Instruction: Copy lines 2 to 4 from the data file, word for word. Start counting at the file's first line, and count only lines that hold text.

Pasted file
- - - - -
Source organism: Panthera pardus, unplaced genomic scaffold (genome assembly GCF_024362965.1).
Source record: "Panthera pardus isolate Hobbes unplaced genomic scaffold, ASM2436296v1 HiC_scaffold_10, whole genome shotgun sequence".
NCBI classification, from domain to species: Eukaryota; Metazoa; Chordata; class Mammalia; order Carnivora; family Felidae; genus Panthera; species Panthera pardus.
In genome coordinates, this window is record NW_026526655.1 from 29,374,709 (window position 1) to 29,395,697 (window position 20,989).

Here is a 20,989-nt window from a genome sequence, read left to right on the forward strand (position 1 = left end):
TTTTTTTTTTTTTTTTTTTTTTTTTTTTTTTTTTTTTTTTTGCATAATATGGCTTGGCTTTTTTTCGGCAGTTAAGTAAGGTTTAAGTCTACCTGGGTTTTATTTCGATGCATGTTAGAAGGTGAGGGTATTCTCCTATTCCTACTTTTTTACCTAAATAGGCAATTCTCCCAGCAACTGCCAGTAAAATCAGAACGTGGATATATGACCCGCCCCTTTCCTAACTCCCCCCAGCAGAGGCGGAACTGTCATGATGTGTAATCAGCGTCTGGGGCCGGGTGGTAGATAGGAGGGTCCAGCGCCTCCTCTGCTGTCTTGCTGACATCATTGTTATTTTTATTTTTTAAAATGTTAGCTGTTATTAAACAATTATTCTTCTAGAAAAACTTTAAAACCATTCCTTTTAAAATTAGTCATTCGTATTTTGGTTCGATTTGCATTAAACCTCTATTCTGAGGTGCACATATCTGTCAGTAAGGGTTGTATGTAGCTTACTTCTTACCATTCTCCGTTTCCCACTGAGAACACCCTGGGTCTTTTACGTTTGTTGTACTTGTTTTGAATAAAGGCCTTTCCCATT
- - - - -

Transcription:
Source record: "Panthera pardus isolate Hobbes unplaced genomic scaffold, ASM2436296v1 HiC_scaffold_10, whole genome shotgun sequence".
NCBI classification, from domain to species: Eukaryota; Metazoa; Chordata; class Mammalia; order Carnivora; family Felidae; genus Panthera; species Panthera pardus.
In genome coordinates, this window is record NW_026526655.1 from 29,374,709 (window position 1) to 29,395,697 (window position 20,989).